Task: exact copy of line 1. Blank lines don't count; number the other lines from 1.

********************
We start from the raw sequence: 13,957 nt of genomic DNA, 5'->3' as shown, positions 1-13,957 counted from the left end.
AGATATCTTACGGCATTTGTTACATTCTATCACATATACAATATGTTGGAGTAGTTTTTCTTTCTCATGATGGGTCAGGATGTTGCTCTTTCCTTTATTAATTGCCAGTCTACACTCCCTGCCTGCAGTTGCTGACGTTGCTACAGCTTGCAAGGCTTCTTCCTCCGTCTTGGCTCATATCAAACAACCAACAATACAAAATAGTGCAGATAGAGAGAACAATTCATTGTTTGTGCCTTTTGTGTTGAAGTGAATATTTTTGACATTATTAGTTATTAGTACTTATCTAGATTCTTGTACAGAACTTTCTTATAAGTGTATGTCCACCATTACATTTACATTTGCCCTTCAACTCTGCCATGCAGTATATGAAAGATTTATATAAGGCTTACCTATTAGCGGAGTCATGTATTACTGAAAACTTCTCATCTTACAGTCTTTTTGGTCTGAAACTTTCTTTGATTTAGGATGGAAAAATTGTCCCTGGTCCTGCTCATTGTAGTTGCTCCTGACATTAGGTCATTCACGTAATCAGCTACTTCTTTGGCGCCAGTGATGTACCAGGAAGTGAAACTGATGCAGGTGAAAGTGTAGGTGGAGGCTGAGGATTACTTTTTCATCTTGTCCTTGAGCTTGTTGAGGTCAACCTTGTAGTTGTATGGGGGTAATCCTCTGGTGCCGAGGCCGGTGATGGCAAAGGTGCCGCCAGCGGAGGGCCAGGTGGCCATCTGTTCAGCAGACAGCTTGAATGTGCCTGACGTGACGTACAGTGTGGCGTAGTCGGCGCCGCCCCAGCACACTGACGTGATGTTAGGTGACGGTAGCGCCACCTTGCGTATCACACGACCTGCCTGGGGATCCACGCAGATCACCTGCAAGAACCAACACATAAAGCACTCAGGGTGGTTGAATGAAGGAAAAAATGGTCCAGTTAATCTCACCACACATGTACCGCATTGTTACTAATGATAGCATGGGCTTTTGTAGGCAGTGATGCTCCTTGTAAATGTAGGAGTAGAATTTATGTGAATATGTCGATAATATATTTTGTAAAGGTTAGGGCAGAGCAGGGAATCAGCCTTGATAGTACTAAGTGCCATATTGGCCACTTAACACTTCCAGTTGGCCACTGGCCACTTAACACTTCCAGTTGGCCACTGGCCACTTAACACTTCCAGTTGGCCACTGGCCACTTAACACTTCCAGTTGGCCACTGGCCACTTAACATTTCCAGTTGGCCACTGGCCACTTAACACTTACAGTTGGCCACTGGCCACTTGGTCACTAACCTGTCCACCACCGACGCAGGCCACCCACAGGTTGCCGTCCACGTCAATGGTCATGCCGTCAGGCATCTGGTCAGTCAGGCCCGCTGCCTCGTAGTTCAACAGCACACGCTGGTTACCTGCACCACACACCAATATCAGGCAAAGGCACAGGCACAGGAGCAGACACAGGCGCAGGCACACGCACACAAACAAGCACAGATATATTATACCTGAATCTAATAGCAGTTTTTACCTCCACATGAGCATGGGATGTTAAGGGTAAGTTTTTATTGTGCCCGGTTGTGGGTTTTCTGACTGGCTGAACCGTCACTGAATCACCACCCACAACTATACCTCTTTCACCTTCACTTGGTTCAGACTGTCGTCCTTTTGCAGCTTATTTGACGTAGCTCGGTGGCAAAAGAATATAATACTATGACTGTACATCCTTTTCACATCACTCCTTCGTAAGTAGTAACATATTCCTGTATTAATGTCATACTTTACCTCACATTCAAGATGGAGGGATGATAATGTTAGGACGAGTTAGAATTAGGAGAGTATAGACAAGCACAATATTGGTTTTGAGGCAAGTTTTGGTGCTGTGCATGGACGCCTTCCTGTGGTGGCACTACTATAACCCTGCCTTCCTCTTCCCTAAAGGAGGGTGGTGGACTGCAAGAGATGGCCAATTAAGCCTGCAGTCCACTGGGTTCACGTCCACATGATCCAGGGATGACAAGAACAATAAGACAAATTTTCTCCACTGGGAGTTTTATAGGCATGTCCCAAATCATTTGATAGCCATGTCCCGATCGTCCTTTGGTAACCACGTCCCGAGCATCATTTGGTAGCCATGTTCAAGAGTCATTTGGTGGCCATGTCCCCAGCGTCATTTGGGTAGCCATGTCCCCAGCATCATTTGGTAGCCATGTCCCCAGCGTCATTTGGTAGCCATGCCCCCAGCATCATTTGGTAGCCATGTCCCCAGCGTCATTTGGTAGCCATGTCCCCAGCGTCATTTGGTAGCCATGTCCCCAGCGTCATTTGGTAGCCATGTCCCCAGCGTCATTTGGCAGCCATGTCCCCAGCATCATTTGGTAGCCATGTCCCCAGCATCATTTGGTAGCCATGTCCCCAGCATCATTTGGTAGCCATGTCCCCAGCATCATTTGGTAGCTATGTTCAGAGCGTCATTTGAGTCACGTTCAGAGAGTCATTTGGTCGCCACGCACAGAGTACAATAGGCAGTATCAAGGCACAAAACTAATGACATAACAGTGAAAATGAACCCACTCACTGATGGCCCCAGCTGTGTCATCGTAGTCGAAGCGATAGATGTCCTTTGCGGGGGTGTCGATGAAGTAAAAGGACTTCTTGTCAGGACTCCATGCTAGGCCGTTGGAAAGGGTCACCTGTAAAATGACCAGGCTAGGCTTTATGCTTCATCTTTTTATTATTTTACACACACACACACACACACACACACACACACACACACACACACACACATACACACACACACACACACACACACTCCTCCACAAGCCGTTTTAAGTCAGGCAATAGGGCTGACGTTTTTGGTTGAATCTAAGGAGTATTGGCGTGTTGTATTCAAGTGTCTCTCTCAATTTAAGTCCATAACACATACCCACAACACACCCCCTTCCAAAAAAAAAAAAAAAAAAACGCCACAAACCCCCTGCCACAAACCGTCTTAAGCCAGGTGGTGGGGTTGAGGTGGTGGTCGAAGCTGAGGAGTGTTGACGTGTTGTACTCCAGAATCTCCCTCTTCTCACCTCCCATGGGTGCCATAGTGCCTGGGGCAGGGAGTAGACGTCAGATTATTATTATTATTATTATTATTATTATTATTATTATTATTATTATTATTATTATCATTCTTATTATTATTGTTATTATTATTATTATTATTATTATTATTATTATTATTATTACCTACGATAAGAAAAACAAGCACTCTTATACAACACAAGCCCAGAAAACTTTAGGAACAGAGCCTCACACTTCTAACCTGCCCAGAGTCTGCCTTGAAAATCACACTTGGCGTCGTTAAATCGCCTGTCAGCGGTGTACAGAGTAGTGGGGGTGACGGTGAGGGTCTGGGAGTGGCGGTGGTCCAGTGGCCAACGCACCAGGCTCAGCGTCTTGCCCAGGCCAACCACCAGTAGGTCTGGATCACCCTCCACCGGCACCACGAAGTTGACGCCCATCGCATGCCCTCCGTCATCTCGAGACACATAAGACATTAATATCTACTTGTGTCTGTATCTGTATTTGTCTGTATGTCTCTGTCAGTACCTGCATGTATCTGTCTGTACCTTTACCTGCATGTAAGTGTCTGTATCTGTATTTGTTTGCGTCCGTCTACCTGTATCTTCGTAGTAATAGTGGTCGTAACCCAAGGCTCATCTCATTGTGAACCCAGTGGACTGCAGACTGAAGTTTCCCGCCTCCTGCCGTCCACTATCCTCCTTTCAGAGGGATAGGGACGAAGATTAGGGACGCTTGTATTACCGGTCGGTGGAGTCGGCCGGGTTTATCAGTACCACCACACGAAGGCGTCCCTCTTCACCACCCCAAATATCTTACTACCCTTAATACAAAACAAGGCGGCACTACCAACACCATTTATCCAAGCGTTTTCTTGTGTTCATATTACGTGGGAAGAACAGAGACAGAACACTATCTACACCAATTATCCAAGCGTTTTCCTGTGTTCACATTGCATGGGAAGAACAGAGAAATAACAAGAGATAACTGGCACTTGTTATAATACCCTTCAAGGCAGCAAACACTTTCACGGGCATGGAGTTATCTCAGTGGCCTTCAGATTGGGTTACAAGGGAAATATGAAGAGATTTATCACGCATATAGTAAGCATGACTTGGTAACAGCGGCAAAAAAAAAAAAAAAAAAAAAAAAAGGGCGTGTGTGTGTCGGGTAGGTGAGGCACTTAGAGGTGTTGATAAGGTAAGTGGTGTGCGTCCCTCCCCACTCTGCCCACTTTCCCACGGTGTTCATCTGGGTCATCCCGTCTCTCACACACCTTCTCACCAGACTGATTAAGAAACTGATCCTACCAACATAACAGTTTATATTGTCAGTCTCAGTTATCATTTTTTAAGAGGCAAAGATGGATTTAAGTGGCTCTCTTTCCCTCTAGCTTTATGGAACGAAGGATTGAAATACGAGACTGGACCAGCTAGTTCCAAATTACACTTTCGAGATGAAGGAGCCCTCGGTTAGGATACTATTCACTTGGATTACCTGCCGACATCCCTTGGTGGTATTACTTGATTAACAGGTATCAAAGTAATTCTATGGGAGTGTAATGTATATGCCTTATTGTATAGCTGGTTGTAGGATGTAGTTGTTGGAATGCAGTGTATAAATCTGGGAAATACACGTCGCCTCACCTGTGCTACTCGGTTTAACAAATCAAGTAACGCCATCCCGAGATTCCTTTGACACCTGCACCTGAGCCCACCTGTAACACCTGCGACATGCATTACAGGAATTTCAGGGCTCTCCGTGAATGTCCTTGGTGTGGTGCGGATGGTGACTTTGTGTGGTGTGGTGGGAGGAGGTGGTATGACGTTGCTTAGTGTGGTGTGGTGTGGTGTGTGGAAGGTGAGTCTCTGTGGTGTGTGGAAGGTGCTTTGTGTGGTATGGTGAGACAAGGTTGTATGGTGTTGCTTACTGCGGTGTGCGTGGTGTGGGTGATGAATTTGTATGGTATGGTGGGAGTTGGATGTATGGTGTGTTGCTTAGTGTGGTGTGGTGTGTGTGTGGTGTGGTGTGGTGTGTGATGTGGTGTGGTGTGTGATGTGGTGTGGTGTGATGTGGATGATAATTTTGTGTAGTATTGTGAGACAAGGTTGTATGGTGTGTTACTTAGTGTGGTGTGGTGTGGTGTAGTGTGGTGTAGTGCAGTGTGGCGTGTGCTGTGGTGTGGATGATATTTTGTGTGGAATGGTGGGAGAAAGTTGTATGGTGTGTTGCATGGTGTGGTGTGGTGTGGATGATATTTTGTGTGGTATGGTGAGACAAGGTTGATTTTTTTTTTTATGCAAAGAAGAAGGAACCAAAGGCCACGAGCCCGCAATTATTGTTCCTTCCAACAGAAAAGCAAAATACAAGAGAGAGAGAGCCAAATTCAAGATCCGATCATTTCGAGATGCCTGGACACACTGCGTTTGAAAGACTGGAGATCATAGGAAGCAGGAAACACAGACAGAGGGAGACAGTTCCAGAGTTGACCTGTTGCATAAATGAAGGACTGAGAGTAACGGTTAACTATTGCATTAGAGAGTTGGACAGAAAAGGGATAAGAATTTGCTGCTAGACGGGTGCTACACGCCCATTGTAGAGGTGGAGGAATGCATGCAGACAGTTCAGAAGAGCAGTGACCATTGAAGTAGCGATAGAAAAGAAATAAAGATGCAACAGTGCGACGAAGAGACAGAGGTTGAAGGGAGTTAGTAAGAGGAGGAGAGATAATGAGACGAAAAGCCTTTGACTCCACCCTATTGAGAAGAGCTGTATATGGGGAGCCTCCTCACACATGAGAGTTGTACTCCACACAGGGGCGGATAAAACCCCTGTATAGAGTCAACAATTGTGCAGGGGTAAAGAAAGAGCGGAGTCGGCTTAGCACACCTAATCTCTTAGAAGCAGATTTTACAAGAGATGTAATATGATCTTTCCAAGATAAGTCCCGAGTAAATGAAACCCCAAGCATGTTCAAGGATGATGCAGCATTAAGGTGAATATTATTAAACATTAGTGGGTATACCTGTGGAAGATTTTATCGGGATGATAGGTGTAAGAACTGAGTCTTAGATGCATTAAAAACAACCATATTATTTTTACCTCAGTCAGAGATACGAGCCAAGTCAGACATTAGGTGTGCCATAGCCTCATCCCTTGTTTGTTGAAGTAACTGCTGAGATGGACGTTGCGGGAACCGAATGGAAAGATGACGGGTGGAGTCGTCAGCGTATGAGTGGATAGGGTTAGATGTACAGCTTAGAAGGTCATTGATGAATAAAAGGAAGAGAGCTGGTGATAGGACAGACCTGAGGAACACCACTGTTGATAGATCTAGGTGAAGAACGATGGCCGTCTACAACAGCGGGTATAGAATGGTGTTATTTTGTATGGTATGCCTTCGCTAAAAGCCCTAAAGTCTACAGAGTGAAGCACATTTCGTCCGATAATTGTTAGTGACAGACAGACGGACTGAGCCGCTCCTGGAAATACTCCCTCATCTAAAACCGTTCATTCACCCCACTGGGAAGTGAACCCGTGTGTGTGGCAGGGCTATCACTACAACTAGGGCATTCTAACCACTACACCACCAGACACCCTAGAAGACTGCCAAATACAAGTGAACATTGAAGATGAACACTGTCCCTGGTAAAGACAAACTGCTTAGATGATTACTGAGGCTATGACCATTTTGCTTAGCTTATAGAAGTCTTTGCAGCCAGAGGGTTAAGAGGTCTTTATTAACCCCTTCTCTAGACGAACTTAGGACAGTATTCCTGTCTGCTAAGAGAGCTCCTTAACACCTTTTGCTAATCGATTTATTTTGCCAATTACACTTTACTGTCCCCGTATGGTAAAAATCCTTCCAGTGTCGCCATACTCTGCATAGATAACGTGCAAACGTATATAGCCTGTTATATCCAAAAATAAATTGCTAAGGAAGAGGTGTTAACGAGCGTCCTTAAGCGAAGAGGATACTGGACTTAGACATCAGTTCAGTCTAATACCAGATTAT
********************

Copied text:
We start from the raw sequence: 13,957 nt of genomic DNA, 5'->3' as shown, positions 1-13,957 counted from the left end.